Tails of Seattle: A pets blog
Veterinary Q&A: Why is xylitol so dangerous for dogs and cats?
Dr. Dana Brooks, an internist at Seattle Veterinary Specialists in Kirkland, reports an increased number of dogs and cats being treated at its emergency clinic -- in one case the dog died -- from eating xylitol, an artificial sweetener used as a sugar substitute in foods, including sugar-free gum, sugar-free mints, chewable vitamins, tooth paste and oral-care products. Xylitol is also available in a granulated form at your local grocery store for baking and beverage sweeteners.
Question: Why is xylitol so dangerous for dogs and cats?
Answer: Ingestion of xylitol primarily affects insulin release throughout the body. Insulin causes an increase of glucose (blood sugar) uptake into the liver, muscle, and fat cells resulting in decreasing blood glucose levels.
Xylitol strongly promotes the release of insulin from the pancreas into circulation leading to a rapid decrease of blood glucose levels. Hypoglycemia (low blood sugar) can occur within 30 to 60 minutes of xylitol ingestion with levels as low as 0.1g xylitol /kg body weight.
Hypoglycemia may compound further into liver toxicity, liver damage, and ultimately liver failure. Ingesting amounts of xylitol greater than 0.5 g xylitol /kg body weight increases the risk for developing liver toxicity.
Sugar-free chewing gum is the most common cause of dogs that present to the emergency room. However, the recent introduction of xylitol as a substitute for sugar in grocery stores has increased the potential for toxicity.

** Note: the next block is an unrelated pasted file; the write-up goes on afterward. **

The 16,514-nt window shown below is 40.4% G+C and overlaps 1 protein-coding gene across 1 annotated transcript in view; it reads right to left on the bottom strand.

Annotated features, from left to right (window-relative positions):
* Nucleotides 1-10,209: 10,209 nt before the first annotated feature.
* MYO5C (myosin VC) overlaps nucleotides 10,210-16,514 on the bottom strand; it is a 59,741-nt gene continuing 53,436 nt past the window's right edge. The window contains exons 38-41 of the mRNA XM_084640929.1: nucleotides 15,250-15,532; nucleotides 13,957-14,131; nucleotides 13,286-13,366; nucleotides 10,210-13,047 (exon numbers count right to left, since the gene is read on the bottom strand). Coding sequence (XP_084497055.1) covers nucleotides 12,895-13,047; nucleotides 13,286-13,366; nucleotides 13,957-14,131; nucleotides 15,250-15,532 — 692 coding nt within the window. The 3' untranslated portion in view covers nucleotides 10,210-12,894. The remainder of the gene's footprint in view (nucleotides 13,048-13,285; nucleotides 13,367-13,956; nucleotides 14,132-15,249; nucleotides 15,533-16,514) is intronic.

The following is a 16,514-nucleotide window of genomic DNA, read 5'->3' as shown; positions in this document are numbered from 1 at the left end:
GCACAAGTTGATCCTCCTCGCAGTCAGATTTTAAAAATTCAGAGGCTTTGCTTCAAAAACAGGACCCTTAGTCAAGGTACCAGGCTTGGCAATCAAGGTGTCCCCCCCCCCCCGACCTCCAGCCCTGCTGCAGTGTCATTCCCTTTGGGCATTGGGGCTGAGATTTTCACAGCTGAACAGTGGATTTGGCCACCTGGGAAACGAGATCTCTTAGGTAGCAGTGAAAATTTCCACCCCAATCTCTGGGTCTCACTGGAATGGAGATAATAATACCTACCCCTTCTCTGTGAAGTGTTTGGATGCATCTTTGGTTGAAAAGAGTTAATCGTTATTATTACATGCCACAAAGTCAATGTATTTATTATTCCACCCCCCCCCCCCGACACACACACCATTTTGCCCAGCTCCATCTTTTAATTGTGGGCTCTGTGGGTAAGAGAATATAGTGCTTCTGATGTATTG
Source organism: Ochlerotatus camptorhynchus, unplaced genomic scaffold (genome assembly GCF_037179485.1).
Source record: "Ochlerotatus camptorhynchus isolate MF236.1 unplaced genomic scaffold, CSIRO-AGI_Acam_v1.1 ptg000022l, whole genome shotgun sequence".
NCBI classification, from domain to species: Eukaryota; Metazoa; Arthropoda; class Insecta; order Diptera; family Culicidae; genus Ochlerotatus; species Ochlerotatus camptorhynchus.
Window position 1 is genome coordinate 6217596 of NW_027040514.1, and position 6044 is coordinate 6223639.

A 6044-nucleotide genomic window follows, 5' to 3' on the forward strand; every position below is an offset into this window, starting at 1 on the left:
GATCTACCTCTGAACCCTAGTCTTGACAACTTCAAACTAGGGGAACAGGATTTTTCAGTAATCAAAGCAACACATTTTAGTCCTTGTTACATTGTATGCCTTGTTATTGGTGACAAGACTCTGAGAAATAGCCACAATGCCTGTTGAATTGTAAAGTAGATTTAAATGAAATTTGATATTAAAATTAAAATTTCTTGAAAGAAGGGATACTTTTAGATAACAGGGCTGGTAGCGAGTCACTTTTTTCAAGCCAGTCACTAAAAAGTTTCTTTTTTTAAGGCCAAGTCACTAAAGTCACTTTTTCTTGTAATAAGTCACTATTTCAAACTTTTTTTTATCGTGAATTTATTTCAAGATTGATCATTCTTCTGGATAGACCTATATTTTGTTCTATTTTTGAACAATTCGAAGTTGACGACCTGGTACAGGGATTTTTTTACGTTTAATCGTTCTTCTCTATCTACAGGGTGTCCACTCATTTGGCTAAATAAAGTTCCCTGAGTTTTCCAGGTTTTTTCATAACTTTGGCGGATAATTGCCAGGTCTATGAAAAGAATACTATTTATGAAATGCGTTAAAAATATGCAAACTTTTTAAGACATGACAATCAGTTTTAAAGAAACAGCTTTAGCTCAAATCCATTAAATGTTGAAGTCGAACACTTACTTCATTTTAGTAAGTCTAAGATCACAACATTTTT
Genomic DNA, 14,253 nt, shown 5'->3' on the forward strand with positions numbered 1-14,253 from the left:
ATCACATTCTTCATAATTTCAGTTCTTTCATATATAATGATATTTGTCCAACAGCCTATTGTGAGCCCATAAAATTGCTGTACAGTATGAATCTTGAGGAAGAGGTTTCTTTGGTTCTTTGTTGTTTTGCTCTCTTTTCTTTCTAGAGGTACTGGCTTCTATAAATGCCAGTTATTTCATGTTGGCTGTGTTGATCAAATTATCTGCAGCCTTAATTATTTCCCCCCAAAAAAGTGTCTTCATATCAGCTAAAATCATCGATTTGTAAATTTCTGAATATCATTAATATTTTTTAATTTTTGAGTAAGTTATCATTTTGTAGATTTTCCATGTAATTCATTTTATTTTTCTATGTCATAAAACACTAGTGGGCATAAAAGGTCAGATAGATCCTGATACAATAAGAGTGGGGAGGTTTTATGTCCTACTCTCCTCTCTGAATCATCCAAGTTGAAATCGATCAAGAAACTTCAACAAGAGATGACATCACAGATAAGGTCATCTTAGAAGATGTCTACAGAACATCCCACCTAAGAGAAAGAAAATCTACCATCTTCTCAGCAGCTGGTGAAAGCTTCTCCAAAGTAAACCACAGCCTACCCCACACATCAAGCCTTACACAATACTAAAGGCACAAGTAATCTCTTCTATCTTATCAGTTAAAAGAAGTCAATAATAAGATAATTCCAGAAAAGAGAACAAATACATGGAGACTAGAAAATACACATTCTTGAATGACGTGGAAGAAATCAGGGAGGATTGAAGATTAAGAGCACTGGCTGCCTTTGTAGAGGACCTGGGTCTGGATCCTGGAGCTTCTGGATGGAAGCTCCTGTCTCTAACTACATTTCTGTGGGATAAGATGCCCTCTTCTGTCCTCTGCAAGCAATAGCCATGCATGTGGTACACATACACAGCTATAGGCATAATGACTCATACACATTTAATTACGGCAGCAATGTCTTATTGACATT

Xylitol is perfectly safe for people, but because of different metabolisms, it can be fatal for dogs and cats. A simple piece of cupcake or cookie could kill an animal if the danger is unknown and not addressed immediately.
Question: What are the signs my dog might have eaten xylitol?
Answer: Immediately after ingestion, vomiting may occur. Hypoglycemia (low blood sugar) develops within 30 to 60 minutes, resulting in lethargy and weakness. These signs may quickly develop into ataxia (trouble walking), collapse, and seizures. Prolonged blood clotting times as well as skin and intestinal hemorrhaging are clinical signs that may develop within hours and warrant a very poor prognosis.
Question: What do I do if I think my dog has eaten xylitol? What is the treatment and prognosis?
Answer: If xylitol ingestion occurs, consult your veterinarian immediately. Inducing vomiting to remove the xylitol is imperative, but close monitoring of blood sugar levels and intravenous infusions of glucose (sugar) may also be needed depending on the amount ingested and how quickly the problem was recognized.
The prognosis for dogs with hypoglycemia is good with immediate and proper treatment, while the prognosis for dogs that have developed liver toxicity is poor. Large ingestions of xylitol (a relatively small amount of the product) that are not caught immediately can result in fulminant liver failure and death despite aggressive supportive care. This can occur in less than 36 hours in dogs that are otherwise young and healthy.
Dr. Dana Brooks
Dana Brooks is a internal-medicine specialist at Seattle Veterinary Specialists (SVS) in Kirkland. She graduated from Mississippi State University College of Veterinary Medicine in 1991 and completed her residency at Michigan State University Veterinary Teaching Hospital in 1995. She worked in the Northeast until 2007, when she joined SVS. Her special interests include hormonal and immune-mediated diseases as well as endoscopy. She lives with two black cats named Jasper and Logan.